Understand Azure DNS
Azure DNS is an Azure service that provides name resolution for your Azure resources. Currently, Contoso uses Windows Server VMs in their on-premises datacenter to implement DNS. You must consider whether you can implement Azure DNS to replace the functionality of these on-premises workloads. It's also important to determine if there are currently any limitations in Azure DNS that you might need to manage around.
You can host your DNS zones in Azure DNS. Specifically, Azure DNS provides authoritative DNS services for its zones. In order for DNS queries for resources in your organization's domain to reach Azure DNS, you must delegate that domain to Azure DNS from the parent domain.
DNS zones that you migrate to Azure DNS are hosted in a global network of DNS name servers in Azure. Because Azure DNS uses anycast communications, a DNS query from your organization is directed to the nearest Azure DNS server helping to provide good performance and high availability of this critical infrastructure service.
Azure Traffic Manager is a DNS-based network traffic load-balancing solution. You can use Azure Traffic Manager to distribute network traffic to your Azure resources across all Azure regions.
You can use role-based access control (RBAC) to select which of your users can manage your Azure DNS domains. You can use the Azure portal, Azure Command-Line Interface (Azure CLI), and Azure PowerShell to manage your DNS domains in Azure DNS.
Limitations and considerations of Azure DNS
Azure DNS is an evolving platform and new features and capabilities are being added all the time. Currently, however, there are some limitations:
- You can only link a specific virtual network (VNet) to one private zone. (Private zones are discussed later in this unit.)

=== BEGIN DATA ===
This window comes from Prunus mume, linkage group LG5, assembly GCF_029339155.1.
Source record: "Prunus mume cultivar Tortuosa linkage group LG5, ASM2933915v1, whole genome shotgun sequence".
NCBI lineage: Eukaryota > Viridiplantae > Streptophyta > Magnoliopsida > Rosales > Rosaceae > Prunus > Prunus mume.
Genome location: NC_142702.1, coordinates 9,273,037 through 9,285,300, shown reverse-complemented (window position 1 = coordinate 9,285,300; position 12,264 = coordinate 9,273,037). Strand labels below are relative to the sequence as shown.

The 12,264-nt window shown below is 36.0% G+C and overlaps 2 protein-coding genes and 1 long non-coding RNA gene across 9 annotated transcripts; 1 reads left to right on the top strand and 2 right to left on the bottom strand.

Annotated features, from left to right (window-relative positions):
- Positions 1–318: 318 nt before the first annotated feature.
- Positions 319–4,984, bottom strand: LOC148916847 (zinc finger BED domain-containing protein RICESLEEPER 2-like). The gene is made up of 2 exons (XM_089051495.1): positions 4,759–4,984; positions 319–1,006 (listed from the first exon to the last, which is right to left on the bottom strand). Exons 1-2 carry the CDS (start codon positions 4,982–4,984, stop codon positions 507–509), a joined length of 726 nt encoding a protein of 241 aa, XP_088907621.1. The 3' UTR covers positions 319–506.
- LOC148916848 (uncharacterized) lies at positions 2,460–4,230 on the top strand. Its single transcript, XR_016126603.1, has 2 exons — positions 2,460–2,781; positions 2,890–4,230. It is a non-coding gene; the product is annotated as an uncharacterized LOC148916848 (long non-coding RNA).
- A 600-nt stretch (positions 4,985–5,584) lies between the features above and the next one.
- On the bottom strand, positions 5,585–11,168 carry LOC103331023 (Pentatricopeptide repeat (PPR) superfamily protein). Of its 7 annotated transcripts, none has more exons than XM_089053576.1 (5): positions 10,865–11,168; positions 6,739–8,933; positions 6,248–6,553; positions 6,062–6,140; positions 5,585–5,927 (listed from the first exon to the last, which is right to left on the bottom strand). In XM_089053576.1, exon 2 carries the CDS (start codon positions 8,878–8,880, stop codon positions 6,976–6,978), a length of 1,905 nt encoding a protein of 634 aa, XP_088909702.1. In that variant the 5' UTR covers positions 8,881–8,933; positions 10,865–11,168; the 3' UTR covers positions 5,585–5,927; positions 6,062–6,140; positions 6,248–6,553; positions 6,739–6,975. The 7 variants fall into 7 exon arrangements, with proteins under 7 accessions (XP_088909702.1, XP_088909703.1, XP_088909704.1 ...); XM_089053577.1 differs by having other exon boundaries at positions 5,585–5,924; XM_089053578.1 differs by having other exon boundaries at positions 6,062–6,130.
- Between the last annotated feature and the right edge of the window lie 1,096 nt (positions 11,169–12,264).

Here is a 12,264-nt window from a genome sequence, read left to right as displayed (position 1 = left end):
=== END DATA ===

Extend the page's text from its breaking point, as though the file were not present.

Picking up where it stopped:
- Reverse (sometimes called inverse) DNS works only for the private IP address space in the linked VNet.
- Conditional forwarding is not currently supported.
- Azure DNS does not currently support Domain Name System Security Extensions (DNSSEC).
DNSSEC enables a DNS zone and all records in the zone to be signed cryptographically so that client computers can validate the DNS response. DNS is often subject to various attacks, such as spoofing and cache tampering. DNSSEC helps protect against these threats and provides a more secure DNS infrastructure. If you need to implement DNSSEC, you must implement at least part of your DNS solution using Windows Server DNS.
- Azure DNS does not support zone transfers.
- When using public DNS zones, there are a number of limits that relate to the number of zones and also the number of records per subscription.
Azure private DNS
Azure DNS provides support for both public and private DNS, described in the following table.
|Azure public DNS||Provides name resolution for internet-facing DNS domains. You use Azure public DNS to host your organization's DNS domains.|
|Azure private DNS||Provides name resolution for VMs within a VNet and between VNets. Enables you to configure zones names with a split-horizon display, which enables a private and a public DNS zone to share the same zone name.|
To resolve the records of a private DNS zone from your VNet, you must link the VNet with the zone. Linked VNets have full access and can resolve all DNS records published in the private zone. Additionally, you can also enable autoregistration on a VNet link which registers the DNS records for the VMs on that VNet in the private zone. When autoregistration is enabled, Azure DNS also updates the zone records whenever a VM is created, changes its IP address, or is deleted.
The following table describes the features of Azure private DNS.
|Automatic registration of VMs from a VNet that you link to a private zone||Your VMs are registered with your private zone as host (A) records that resolve to the VMs' private IP addresses. After you enable autoregistration, when you delete a VM in a VNet link, Azure DNS removes the corresponding DNS record from the linked private zone automatically.|
|Forward DNS resolution across VNets that you link to your private zone||When you implement cross-VNet DNS name resolution, there are no explicit requirement for you to peer your VNets. You might still want to peer VNets for other reasons, unrelated to DNS.|
|Reverse DNS lookup within the VNet scope||Reverse DNS lookup for a private IP address within a VNet that you assign to a private zone returns the host's fully qualified domain name (FQDN) that includes the host/record name and the zone name as the suffix.|
You can learn more by reviewing the following documents.
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